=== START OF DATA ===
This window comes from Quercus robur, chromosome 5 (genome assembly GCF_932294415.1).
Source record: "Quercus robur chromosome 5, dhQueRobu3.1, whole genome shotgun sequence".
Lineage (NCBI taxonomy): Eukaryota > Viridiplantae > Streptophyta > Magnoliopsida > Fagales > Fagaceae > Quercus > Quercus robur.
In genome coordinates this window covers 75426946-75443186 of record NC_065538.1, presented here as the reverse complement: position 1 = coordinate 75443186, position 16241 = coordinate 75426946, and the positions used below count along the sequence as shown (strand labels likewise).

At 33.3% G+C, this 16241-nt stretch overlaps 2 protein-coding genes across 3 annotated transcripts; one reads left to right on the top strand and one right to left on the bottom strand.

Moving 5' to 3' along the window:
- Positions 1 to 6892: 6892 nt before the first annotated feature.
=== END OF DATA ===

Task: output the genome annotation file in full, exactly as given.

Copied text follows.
This window comes from Quercus robur, chromosome 5 (genome assembly GCF_932294415.1).
Source record: "Quercus robur chromosome 5, dhQueRobu3.1, whole genome shotgun sequence".
Lineage (NCBI taxonomy): Eukaryota > Viridiplantae > Streptophyta > Magnoliopsida > Fagales > Fagaceae > Quercus > Quercus robur.
In genome coordinates this window covers 75426946-75443186 of record NC_065538.1, presented here as the reverse complement: position 1 = coordinate 75443186, position 16241 = coordinate 75426946, and the positions used below count along the sequence as shown (strand labels likewise).

At 33.3% G+C, this 16241-nt stretch overlaps 2 protein-coding genes across 3 annotated transcripts; one reads left to right on the top strand and one right to left on the bottom strand.

Moving 5' to 3' along the window:
- Positions 1 to 6892: 6892 nt before the first annotated feature.